Is There a Hole in Your Warming Strategy?


Perioperative hypothermia is more common than you might realize. Find out why end-of-surgery temperatures don't tell the whole story.

monitor patient temperatures WARM WAYS Carefully monitor patient temperatures throughout surgery, not just toward the end.

If you warm patients during surgery and they emerge from anesthesia normothermic, you’ve done all you can to prevent hypothermia-related complications, right? It may be time to rethink that approach and to focus more on active intraoperative warming. By focusing on core temperature readings taken as patients begin to emerge from anesthesia, we may be overlooking the importance of temperature fluctuations during the hours leading up to that point. The fact that a patient is normothermic at the end of surgery doesn’t tell us much about temperature changes that might have occurred during surgery, or how long they might have lasted.

More common than you think
Many randomized studies show that hypothermia increases the risk of various serious complications, including coagulopathy, wound infection and prolonged hospitalization. This explains why active intraoperative warming is now the standard of care. A reasonable question, though, is how well active warming maintains core temperature in typical clinical environments.

We evaluated core temperatures in more than 50,000 adults who had non-cardiac surgery at the Cleveland Clinic (results presented at the 2013 annual meeting of the American Society of Anesthesiologists). None were pre-warmed, and all were warmed intraoperatively with forced air. Nearly all patients were at 36°C or higher at the end of surgery. But what we found was that hypothermia was surprisingly common during surgery.

  • 29% of the patients were less than 35.5°C at some point during surgery.
  • Nearly half of the patients had continuous core temperatures below 36°C for more than an hour, and 20% were below 35.5°C for more than an hour.
  • 20% of patients had continuous core temperatures below 36°C for more than 2 hours, and 8% were below 35.5°C for more than 2 hours.

These results are sobering, since most clinicians assumed that forced-air warming kept nearly all patients normothermic. A more accurate statement is that patients warmed with forced air are usually normothermic at the end of surgery — but may be quite hypothermic during surgery. The reason for this is redistribution.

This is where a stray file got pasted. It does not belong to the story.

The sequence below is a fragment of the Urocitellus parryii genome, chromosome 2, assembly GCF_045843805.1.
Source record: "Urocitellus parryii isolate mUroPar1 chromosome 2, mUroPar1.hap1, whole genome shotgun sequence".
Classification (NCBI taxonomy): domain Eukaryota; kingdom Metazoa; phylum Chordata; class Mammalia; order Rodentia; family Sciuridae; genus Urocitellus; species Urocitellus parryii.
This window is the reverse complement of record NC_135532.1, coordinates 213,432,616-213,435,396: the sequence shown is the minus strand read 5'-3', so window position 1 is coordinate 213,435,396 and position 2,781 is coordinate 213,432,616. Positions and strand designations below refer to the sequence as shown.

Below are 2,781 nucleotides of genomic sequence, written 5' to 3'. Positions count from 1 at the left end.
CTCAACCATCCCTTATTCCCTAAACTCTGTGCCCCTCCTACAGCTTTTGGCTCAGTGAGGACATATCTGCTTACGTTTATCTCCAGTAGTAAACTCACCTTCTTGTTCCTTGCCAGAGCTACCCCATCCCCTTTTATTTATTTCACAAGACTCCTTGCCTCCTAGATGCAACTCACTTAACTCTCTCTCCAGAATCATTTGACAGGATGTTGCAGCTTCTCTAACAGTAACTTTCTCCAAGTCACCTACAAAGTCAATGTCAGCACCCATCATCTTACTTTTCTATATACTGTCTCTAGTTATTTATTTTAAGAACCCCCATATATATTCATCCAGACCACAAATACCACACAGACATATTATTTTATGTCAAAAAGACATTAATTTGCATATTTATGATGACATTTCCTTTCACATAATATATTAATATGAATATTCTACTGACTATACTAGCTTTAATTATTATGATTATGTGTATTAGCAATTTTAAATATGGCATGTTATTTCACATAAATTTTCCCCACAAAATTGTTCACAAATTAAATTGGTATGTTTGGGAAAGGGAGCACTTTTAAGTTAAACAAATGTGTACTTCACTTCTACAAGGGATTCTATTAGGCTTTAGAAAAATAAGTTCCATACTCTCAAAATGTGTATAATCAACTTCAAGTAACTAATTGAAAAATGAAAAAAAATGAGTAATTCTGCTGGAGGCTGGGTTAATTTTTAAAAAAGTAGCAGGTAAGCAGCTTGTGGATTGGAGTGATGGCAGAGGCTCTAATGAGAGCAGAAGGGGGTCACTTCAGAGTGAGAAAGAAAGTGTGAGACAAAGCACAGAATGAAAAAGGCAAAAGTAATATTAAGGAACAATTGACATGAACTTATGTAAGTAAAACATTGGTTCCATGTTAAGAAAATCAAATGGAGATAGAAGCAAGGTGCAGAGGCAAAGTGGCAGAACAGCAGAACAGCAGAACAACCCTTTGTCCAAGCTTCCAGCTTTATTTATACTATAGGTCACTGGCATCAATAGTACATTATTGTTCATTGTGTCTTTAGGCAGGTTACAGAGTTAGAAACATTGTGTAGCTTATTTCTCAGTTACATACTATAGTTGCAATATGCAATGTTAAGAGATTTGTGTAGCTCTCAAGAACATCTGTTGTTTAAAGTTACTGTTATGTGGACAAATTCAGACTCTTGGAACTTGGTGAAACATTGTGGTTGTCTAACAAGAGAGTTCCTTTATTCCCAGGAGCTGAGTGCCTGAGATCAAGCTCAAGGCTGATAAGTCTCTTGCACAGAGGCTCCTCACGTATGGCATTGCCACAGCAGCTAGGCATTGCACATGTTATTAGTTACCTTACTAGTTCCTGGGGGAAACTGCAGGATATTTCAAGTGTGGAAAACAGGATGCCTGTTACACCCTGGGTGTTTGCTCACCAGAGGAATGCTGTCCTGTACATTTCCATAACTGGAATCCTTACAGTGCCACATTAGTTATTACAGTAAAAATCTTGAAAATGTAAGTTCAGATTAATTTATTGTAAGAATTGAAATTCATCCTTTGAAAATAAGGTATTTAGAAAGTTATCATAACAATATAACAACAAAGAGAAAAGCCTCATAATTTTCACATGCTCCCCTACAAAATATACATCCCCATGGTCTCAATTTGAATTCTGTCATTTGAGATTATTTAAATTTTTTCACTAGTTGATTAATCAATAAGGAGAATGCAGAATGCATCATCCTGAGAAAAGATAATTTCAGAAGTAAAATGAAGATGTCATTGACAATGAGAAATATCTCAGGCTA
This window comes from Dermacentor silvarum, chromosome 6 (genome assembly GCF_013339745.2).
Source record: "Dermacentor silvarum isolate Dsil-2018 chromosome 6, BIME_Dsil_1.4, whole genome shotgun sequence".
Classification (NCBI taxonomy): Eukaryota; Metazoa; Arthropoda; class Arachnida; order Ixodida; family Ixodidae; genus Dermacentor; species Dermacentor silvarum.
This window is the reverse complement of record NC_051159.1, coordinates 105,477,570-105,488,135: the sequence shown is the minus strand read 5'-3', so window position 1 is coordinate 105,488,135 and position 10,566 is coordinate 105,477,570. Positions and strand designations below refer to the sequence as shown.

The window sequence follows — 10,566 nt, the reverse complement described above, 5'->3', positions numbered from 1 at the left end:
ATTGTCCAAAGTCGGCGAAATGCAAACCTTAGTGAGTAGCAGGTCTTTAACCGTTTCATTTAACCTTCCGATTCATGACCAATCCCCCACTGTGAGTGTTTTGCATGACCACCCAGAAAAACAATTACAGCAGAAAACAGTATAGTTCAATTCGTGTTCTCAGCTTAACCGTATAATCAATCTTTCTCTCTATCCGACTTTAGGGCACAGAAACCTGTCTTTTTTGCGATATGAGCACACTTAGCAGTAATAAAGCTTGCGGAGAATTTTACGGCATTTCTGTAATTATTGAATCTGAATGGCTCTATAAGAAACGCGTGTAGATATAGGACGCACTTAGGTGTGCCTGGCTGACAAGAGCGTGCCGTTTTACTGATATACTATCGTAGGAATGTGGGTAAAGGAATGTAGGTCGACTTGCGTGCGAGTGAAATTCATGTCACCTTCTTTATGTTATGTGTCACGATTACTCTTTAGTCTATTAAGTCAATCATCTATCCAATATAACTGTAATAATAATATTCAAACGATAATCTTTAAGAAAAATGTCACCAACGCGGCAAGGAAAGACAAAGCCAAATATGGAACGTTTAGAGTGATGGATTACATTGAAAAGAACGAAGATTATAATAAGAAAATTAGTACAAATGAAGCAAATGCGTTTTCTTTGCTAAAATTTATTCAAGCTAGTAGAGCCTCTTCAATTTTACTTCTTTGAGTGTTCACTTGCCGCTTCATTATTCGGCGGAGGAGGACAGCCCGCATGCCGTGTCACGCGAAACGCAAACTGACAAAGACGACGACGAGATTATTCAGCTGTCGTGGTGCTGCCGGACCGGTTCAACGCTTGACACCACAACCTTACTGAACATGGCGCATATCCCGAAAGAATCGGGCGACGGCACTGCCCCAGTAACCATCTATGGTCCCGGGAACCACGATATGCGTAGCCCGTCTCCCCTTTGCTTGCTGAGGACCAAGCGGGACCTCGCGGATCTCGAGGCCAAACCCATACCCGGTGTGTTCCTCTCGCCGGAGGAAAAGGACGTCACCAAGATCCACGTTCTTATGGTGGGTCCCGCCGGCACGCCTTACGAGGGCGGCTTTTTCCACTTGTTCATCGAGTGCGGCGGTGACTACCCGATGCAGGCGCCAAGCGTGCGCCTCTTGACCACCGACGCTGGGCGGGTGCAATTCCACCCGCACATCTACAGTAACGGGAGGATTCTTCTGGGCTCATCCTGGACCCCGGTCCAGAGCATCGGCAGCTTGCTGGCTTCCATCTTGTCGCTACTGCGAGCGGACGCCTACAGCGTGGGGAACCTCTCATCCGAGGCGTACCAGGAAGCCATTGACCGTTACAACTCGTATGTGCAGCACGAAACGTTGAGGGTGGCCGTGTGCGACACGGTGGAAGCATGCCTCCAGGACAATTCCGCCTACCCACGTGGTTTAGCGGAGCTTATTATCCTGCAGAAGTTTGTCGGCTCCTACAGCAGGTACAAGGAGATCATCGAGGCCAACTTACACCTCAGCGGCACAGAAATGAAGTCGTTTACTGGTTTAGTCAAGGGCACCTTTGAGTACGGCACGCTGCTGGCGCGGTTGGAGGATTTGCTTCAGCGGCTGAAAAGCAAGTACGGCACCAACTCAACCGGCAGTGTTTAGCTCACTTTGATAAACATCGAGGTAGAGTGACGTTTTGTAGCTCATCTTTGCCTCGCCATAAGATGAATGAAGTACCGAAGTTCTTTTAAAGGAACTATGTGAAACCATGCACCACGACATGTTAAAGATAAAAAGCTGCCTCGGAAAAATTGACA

Patient temperature decreases — typically about 1°C — during redistribution, which takes place within the first hour after induction of general or neuraxial anesthesia. Warm blood from the core mixes with cooler blood from peripheral tissues, mostly the arms and legs. The result is that core temperature decreases, even though body heat content remains largely unchanged. Redistribution involves a large flow of heat and occurs even in actively warmed patients. Recovering from redistribution hypothermia typically takes about an hour, simply because changing core temperature in something the size of a human takes time. As a result, the final intraoperative temperatures of actively warmed patients are usually greater than their average intraoperative temperatures.

We don’t know — and may never know — all the independent effects core temperature disturbances at various times during surgery have on outcomes. But there are compelling reasons to believe that intraoperative hypothermia is strongly related to certain complications, while post-operative hypothermia is more strongly related to others. Coagulopathy, for example, is presumably related to intraoperative hypothermia, since platelet function — the initial defense against surgical bleeding — is reduced at lower temperatures. In contrast, vasoconstriction, which possibly facilitates myocardial injury and wound infections, is likely largely a post-operative effect.

patient warming with forced air

Rising to the challenge
Keeping patients normothermic intraoperatively remains a challenge, especially when patients are neither prone nor supine. The lithotomy position, for example, leaves a lot of skin exposed and with all surface-warming methods, there is a direct relationship between the amount of surface covered and the efficacy of the warming. To help meet the challenge, here’s what I recommend:

  1. Monitor diligently. Temperature monitoring is the standard of care in patients having general anesthesia lasting more than 30 minutes. The only way to determine a patient’s temperature is to measure it. In intubated patients, the distal esophagus is an excellent monitoring site.
  2. Warm effectively. Actively warm patients under general anesthesia throughout surgery in all but the shortest cases. Maintaining normothermia is the standard of care, but there is no requirement to use any specific method or combination of methods. Any method is suitable, so long as it works. But that said, surgical patients rarely remain normothermic without some form of active warming.
  3. Consider fluid warming. Use fluid warming as a secondary warming strategy for patients being given large amounts of fluid (1 to 2 liters/hour or more, for example).

The bottom line
Is there a magic number to strive for in warming? While people tend to consider 36 ?C (96.8 ?F) the threshold for hypothermia, it should be viewed as a laudable goal, rather than a cliff. It is just not the kind of threshold where one would say that patients will be fine at 36.2 ?C and in big trouble at 35.8°C.

Moreover, the length of time spent at a given temperature may be just as important as the temperature itself. A patient who maintains a core temperature near 35.5 ?C for hours is probably going to be worse off than one who briefly drops to 35 ?C. How much worse, though, remains to be established. But that said, warmer is almost surely safer than cooler throughout surgery.

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